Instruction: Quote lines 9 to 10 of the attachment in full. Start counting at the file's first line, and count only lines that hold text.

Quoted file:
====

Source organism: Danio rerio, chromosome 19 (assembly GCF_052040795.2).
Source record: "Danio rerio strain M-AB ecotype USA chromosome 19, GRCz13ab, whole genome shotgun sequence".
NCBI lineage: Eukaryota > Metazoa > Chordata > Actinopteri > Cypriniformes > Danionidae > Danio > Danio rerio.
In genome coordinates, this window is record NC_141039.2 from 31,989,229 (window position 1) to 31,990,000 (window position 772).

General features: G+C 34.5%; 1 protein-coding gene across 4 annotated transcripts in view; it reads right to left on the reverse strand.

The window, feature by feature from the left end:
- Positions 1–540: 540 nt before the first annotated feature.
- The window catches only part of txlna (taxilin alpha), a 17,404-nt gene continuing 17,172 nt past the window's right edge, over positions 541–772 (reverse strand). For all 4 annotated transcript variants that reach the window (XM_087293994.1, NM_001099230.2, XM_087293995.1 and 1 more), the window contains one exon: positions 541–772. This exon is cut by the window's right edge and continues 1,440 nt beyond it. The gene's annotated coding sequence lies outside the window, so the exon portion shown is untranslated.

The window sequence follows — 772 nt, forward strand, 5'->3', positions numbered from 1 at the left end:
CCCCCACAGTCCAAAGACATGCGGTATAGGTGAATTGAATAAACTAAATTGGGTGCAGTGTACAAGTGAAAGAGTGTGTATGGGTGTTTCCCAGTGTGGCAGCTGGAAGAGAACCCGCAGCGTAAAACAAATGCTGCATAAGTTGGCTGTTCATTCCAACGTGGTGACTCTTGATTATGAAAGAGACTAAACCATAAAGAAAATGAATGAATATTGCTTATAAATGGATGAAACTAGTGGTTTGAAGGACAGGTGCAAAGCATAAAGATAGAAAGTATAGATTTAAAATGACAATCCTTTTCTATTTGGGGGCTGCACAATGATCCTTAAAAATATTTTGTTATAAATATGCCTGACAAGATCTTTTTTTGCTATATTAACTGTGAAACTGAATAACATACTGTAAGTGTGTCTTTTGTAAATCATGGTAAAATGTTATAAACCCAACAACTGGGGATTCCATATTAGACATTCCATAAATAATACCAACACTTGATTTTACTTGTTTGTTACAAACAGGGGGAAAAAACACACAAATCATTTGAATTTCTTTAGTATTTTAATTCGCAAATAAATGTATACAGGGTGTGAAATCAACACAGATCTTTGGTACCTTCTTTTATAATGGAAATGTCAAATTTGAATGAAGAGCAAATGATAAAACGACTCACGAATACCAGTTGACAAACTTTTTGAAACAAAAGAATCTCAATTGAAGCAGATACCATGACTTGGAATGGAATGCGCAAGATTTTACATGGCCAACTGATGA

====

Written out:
The window sequence follows — 772 nt, forward strand, 5'->3', positions numbered from 1 at the left end:
CCCCCACAGTCCAAAGACATGCGGTATAGGTGAATTGAATAAACTAAATTGGGTGCAGTGTACAAGTGAAAGAGTGTGTATGGGTGTTTCCCAGTGTGGCAGCTGGAAGAGAACCCGCAGCGTAAAACAAATGCTGCATAAGTTGGCTGTTCATTCCAACGTGGTGACTCTTGATTATGAAAGAGACTAAACCATAAAGAAAATGAATGAATATTGCTTATAAATGGATGAAACTAGTGGTTTGAAGGACAGGTGCAAAGCATAAAGATAGAAAGTATAGATTTAAAATGACAATCCTTTTCTATTTGGGGGCTGCACAATGATCCTTAAAAATATTTTGTTATAAATATGCCTGACAAGATCTTTTTTTGCTATATTAACTGTGAAACTGAATAACATACTGTAAGTGTGTCTTTTGTAAATCATGGTAAAATGTTATAAACCCAACAACTGGGGATTCCATATTAGACATTCCATAAATAATACCAACACTTGATTTTACTTGTTTGTTACAAACAGGGGGAAAAAACACACAAATCATTTGAATTTCTTTAGTATTTTAATTCGCAAATAAATGTATACAGGGTGTGAAATCAACACAGATCTTTGGTACCTTCTTTTATAATGGAAATGTCAAATTTGAATGAAGAGCAAATGATAAAACGACTCACGAATACCAGTTGACAAACTTTTTGAAACAAAAGAATCTCAATTGAAGCAGATACCATGACTTGGAATGGAATGCGCAAGATTTTACATGGCCAACTGATGA